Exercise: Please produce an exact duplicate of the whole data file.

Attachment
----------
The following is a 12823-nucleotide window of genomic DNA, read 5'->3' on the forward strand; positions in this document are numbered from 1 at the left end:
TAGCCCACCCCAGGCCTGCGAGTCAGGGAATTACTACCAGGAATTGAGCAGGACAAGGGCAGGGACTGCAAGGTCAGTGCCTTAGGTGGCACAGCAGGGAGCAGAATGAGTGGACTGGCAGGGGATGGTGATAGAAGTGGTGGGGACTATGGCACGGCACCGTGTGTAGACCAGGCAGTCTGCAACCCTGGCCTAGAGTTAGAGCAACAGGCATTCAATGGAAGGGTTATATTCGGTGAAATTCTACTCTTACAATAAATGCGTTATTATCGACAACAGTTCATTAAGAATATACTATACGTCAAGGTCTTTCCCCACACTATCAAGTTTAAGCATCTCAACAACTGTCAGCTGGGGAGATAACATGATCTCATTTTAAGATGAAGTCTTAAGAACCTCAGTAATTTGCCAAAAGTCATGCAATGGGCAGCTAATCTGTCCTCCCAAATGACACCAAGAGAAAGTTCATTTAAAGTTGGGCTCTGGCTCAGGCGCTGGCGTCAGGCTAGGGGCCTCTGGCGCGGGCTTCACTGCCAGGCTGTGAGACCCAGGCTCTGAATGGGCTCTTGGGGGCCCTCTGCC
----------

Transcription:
The following is a 12823-nucleotide window of genomic DNA, read 5'->3' on the forward strand; positions in this document are numbered from 1 at the left end:
TAGCCCACCCCAGGCCTGCGAGTCAGGGAATTACTACCAGGAATTGAGCAGGACAAGGGCAGGGACTGCAAGGTCAGTGCCTTAGGTGGCACAGCAGGGAGCAGAATGAGTGGACTGGCAGGGGATGGTGATAGAAGTGGTGGGGACTATGGCACGGCACCGTGTGTAGACCAGGCAGTCTGCAACCCTGGCCTAGAGTTAGAGCAACAGGCATTCAATGGAAGGGTTATATTCGGTGAAATTCTACTCTTACAATAAATGCGTTATTATCGACAACAGTTCATTAAGAATATACTATACGTCAAGGTCTTTCCCCACACTATCAAGTTTAAGCATCTCAACAACTGTCAGCTGGGGAGATAACATGATCTCATTTTAAGATGAAGTCTTAAGAACCTCAGTAATTTGCCAAAAGTCATGCAATGGGCAGCTAATCTGTCCTCCCAAATGACACCAAGAGAAAGTTCATTTAAAGTTGGGCTCTGGCTCAGGCGCTGGCGTCAGGCTAGGGGCCTCTGGCGCGGGCTTCACTGCCAGGCTGTGAGACCCAGGCTCTGAATGGGCTCTTGGGGGCCCTCTGCC